What you need to know about the Corona vaccine from Biontech and Pfizer

Cincinnati Children’s Hospital

In the fight against the coronavirus pandemic, researchers have just made great strides in the search for a vaccine.

The pharmaceutical company Pfizer announced on Monday that the vaccine it had developed together with the German company Biontech was highly effective against Covid-19. The results come from an extensive study, but have not yet been verified by external experts or regulatory authorities.

The news is an important glimmer of hope for many people around the world and immediately spurred on the stock markets. Nevertheless, the pandemic is far from over and you shouldn’t throw away your mask too quickly.

Here’s what you need to know about the Pfizer and Biontech vaccine:

1. Don’t expect to be vaccinated anytime soon

Pfizer announced in a press release on Monday the first results of a study that included 43,538 subjects. Since the study is still ongoing, these are interim results that were obtained after 94 test subjects were infected with Covid-19.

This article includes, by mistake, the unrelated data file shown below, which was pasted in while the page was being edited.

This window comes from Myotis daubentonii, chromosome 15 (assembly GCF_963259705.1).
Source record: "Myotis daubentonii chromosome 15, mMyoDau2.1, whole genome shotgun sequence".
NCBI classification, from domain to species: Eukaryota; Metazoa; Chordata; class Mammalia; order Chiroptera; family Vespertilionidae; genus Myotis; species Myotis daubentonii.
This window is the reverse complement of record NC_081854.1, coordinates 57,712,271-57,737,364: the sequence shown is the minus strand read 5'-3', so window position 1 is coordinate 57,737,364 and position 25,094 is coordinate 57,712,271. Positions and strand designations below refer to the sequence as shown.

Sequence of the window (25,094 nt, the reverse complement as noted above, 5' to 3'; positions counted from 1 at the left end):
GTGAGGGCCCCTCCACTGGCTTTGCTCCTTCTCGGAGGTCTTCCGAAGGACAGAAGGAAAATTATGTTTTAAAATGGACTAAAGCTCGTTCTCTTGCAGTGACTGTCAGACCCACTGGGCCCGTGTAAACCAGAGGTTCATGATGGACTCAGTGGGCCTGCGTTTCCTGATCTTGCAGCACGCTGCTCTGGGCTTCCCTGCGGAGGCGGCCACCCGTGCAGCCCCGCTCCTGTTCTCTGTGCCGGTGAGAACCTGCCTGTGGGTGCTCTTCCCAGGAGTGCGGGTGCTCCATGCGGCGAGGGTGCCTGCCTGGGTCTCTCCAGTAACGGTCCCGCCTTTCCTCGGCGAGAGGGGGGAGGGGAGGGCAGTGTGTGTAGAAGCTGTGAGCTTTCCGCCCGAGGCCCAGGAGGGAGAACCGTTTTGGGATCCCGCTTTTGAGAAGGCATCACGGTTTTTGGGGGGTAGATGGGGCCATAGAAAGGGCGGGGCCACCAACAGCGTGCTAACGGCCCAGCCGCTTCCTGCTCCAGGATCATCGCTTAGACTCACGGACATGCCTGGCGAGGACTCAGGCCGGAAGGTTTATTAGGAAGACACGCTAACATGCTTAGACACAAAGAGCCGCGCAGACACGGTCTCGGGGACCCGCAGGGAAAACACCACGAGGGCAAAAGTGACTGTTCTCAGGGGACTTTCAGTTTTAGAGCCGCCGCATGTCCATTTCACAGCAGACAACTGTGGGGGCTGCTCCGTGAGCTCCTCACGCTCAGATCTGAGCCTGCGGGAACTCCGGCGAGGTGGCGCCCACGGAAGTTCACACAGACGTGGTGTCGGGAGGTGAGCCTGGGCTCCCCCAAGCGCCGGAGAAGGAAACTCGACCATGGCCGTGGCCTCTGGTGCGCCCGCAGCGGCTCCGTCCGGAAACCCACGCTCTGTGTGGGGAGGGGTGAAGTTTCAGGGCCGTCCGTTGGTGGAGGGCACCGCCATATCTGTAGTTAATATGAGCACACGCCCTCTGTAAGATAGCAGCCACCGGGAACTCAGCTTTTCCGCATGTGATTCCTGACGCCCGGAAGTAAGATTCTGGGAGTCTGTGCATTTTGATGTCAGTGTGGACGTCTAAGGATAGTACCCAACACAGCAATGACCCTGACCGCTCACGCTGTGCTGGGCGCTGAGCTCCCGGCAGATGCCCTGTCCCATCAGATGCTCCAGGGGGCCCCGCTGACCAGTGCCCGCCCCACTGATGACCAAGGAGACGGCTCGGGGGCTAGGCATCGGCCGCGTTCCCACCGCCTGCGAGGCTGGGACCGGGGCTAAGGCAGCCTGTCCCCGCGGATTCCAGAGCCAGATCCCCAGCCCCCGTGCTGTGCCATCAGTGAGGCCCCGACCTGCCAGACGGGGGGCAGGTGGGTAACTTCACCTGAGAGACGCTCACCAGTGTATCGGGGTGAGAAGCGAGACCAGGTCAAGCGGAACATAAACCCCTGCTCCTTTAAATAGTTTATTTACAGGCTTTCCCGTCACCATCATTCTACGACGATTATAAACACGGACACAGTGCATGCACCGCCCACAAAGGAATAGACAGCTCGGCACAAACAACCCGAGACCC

It is the first of many steps to make the vaccine available to the general population. Pfizer plans to apply to the US Food and Drug Administration for emergency approval to use the vaccine in November. Then FDA experts and outside scientists will review the data before deciding whether the vaccine can be given to humans on a larger scale.

In Europe this is done by the European Medicines Agency EMA. The vaccine is evaluated by experts from the German Paul Ehrlich Institute, among others, before it can be approved in Germany.

Federal Research Minister Anja Karliczek recently expected that it will take until mid-2021 for a vaccine to be available to the general public. Higher-risk populations, such as the elderly and healthcare workers, are likely to receive the vaccinations first. The Standing Vaccination Commission of the Robert Koch Institute together with the Ethics Council and the Leopoldina Science Academy have so far only given a recommendation on the exact selection. There will be no general compulsory vaccination.

2. The introduction of hundreds of millions of vaccine doses is a logistical nightmare

Should the EMA approve the vaccine from Pfizer and Biontech, it will take some time before any citizen in Germany and the EU who wants to can get vaccinated. And it will bring some unusual logistical challenges along the way.